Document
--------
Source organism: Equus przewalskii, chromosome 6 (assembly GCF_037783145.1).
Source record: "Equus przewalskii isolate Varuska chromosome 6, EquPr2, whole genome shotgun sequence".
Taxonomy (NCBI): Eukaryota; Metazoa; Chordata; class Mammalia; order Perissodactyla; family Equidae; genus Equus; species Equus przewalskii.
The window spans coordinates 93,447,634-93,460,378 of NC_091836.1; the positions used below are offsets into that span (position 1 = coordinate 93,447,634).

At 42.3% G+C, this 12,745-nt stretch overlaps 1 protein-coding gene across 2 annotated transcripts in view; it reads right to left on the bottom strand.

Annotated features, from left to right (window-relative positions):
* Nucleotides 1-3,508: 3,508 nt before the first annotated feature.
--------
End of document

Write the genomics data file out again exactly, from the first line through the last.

Source organism: Equus przewalskii, chromosome 6 (assembly GCF_037783145.1).
Source record: "Equus przewalskii isolate Varuska chromosome 6, EquPr2, whole genome shotgun sequence".
Taxonomy (NCBI): Eukaryota; Metazoa; Chordata; class Mammalia; order Perissodactyla; family Equidae; genus Equus; species Equus przewalskii.
The window spans coordinates 93,447,634-93,460,378 of NC_091836.1; the positions used below are offsets into that span (position 1 = coordinate 93,447,634).

At 42.3% G+C, this 12,745-nt stretch overlaps 1 protein-coding gene across 2 annotated transcripts in view; it reads right to left on the bottom strand.

Annotated features, from left to right (window-relative positions):
* Nucleotides 1-3,508: 3,508 nt before the first annotated feature.